Christmas Day itself is particularly special, as my entire family gather at my Grandma’s house for a day of presents, cherry brandy (a glass or three of De Kuyper at Christmas is a family tradition to which any invitees to our celebrations are initiated. Boyfriends arrive having never heard of the stuff, and leave asking where they can buy it! My little sister and her boyfriend have now got all their university friends hooked too (not in the literal sense of course), so the tradition is spreading!), catching up on each other’s years, cooking, eating the most amazing food prepared by my Grandma, Mum and her two sisters who are all fantastic cooks, a bit more drinking, an afternoon walk with the dogs around the farm (the family pooches combined numbered 8 this year), a bit more eating, then heading home for er, more eating and drinking and some festive telly curled up on the sofa in our PJs with the dogs. A perfect day.
We start the day getting up early and feeding the animals on the farm, all fighting for the shower and getting glammed up for the day, then piling presents, food, wellies, dogs, crackers and ourselves into the car, and heading to the family near Dorchester in Dorset, about a 40 minute drive away. When we arrive there’s a few minutes of greetings and mistletoe kisses in the hallway before we head into the drawing room in front of the fire, for a glass of the aforementioned cherry brandy, and some nibbles, all admiring the enormous and beautifully decorated tree with presents piled high underneath. Little sis looks particularly happy in this photo:
The house is a 17th century manor house, and lends itself perfectly to big family occasions, and is a lovely backdrop for the very stylish decorations my Grandma and Aunt put up every year. I especially love the mistletoe and ivy-strewn light in the hallway.
It has a write up in a book called ‘Manor Houses of Dorset’, which I think comes out at every party for people to read. This year I actually took a look myself, and learnt some interesting things about the house. I was quite amazed to learn that the three carved panels above the fireplace in the dining room date back to 16th century, and amused to hear that the staircase is the original, which the book described as having ‘withstood generations of family life’. I am not sure the writer knew how we used to use the polished wood staircases as children – as rather uncomfortable but incredibly fun slides! Hopefully they will still be going strong when my kids want to do the same one day.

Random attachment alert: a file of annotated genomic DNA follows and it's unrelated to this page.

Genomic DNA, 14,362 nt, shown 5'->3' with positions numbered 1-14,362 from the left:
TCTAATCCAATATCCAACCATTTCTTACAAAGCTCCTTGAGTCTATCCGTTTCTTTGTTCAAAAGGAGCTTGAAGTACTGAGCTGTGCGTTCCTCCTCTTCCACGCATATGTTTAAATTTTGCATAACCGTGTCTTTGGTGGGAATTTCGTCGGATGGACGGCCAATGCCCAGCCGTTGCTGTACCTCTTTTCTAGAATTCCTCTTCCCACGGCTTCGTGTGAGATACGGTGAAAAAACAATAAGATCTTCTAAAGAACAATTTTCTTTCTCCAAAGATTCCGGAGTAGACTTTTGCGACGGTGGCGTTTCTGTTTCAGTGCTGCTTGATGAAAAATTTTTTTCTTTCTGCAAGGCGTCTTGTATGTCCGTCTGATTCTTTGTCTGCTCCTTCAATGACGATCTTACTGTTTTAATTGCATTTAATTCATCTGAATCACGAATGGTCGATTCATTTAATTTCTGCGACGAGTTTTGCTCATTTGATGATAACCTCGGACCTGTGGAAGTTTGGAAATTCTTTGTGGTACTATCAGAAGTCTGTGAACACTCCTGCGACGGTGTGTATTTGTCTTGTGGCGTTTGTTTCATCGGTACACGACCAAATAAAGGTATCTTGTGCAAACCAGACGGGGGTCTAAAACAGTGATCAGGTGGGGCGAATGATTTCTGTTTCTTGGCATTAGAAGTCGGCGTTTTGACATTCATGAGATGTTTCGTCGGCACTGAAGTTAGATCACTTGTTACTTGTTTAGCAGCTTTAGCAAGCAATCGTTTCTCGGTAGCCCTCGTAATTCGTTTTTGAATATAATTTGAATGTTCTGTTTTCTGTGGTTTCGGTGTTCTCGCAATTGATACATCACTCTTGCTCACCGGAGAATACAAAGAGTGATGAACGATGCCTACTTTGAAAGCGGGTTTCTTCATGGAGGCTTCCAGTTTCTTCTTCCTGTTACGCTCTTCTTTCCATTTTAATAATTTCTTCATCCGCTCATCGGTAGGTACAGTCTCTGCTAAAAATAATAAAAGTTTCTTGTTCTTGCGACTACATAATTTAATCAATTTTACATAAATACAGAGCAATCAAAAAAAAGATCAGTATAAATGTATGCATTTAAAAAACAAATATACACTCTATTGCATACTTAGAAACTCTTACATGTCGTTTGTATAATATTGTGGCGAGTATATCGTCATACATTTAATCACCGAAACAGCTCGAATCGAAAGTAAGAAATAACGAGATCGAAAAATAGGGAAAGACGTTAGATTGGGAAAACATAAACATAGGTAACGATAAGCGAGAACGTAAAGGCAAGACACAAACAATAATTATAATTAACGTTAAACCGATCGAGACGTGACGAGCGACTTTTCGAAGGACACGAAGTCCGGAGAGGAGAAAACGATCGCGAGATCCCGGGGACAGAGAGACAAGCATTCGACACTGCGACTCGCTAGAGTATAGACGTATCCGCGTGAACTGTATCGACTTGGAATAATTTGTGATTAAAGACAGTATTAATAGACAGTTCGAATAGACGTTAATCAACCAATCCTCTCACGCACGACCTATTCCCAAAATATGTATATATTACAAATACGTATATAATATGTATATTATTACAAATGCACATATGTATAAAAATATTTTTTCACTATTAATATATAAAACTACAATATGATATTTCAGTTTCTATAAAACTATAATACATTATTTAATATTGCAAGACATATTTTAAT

When all the family have arrived the unwrapping of the presents begins, which is usually fairly chaotic – the sounds of wrapping paper being ripped, choruses of “Thank you Grandma!” or “Who gave me this?!”, and general merriment and happiness, with the occasional “Do you really like it? If not I kept the receipt”, a phrase which no doubt makes an appearance in every household at this time of year, and I hardly ever hear of anyone asking for the receipt!
Once our spoils have been enjoyed, new clothes tried on, toys tested out, and this year, the amusing video collages of family members as dancing elves to various happy tunes (my Grandma was a particularly funky breakdancer it turned out), the family gets their coats on, and leaving the experts to the cooking of the lunch, heads around the corner to the village pub for a pre-lunch drink.
Enjoying the dancing elves:
My boyfriend was amazed by this. “The pub will be closed”, he said. “Nobody goes to the pub on Christmas Day!”, he said. As we got to the door, we could hear no noise from within, “It’ll be totally empty”, he said. Then he pushed the door open, or rather tried to, but the pub was so full of people the door wouldn’t open! We squeezed our way in to choruses of helloes, and made our way to the bar for the first round, always on the landlord for our family, I think because my Uncle is an excellent patron all year! A couple of swift G&Ts and a catch up on the village chat later, and we all head back to the house, entering to the amazing aroma of the turkey freshly out of the oven and all the trimmings being prepared in the huge kitchen, aga full of various dishes being kept warm.